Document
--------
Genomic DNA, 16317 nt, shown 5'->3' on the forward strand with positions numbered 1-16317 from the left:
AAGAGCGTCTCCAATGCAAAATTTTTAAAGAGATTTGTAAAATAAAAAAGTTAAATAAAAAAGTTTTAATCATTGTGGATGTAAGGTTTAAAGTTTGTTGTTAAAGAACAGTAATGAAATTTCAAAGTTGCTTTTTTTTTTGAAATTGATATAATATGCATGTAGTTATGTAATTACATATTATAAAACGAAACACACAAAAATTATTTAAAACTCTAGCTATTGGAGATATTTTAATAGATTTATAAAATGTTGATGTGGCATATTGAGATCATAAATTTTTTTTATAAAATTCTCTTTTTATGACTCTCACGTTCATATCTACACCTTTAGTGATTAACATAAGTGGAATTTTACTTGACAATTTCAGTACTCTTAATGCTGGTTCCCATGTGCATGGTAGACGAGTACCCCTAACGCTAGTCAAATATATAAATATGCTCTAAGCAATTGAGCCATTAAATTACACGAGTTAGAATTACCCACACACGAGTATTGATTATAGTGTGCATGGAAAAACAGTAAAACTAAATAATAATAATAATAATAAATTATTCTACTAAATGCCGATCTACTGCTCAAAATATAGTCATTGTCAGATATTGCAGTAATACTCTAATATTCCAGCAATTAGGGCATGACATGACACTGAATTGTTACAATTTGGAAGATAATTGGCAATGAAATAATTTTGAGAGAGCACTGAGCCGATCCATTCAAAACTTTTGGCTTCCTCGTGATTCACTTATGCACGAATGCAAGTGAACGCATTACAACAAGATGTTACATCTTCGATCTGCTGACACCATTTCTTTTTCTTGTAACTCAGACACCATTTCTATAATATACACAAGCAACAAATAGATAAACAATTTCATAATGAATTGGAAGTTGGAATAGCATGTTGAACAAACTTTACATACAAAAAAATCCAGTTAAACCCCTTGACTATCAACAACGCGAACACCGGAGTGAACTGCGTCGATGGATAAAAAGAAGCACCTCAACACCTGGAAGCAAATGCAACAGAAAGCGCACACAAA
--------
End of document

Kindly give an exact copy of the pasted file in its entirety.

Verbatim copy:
Genomic DNA, 16317 nt, shown 5'->3' on the forward strand with positions numbered 1-16317 from the left:
AAGAGCGTCTCCAATGCAAAATTTTTAAAGAGATTTGTAAAATAAAAAAGTTAAATAAAAAAGTTTTAATCATTGTGGATGTAAGGTTTAAAGTTTGTTGTTAAAGAACAGTAATGAAATTTCAAAGTTGCTTTTTTTTTTGAAATTGATATAATATGCATGTAGTTATGTAATTACATATTATAAAACGAAACACACAAAAATTATTTAAAACTCTAGCTATTGGAGATATTTTAATAGATTTATAAAATGTTGATGTGGCATATTGAGATCATAAATTTTTTTTATAAAATTCTCTTTTTATGACTCTCACGTTCATATCTACACCTTTAGTGATTAACATAAGTGGAATTTTACTTGACAATTTCAGTACTCTTAATGCTGGTTCCCATGTGCATGGTAGACGAGTACCCCTAACGCTAGTCAAATATATAAATATGCTCTAAGCAATTGAGCCATTAAATTACACGAGTTAGAATTACCCACACACGAGTATTGATTATAGTGTGCATGGAAAAACAGTAAAACTAAATAATAATAATAATAATAAATTATTCTACTAAATGCCGATCTACTGCTCAAAATATAGTCATTGTCAGATATTGCAGTAATACTCTAATATTCCAGCAATTAGGGCATGACATGACACTGAATTGTTACAATTTGGAAGATAATTGGCAATGAAATAATTTTGAGAGAGCACTGAGCCGATCCATTCAAAACTTTTGGCTTCCTCGTGATTCACTTATGCACGAATGCAAGTGAACGCATTACAACAAGATGTTACATCTTCGATCTGCTGACACCATTTCTTTTTCTTGTAACTCAGACACCATTTCTATAATATACACAAGCAACAAATAGATAAACAATTTCATAATGAATTGGAAGTTGGAATAGCATGTTGAACAAACTTTACATACAAAAAAATCCAGTTAAACCCCTTGACTATCAACAACGCGAACACCGGAGTGAACTGCGTCGATGGATAAAAAGAAGCACCTCAACACCTGGAAGCAAATGCAACAGAAAGCGCACACAAA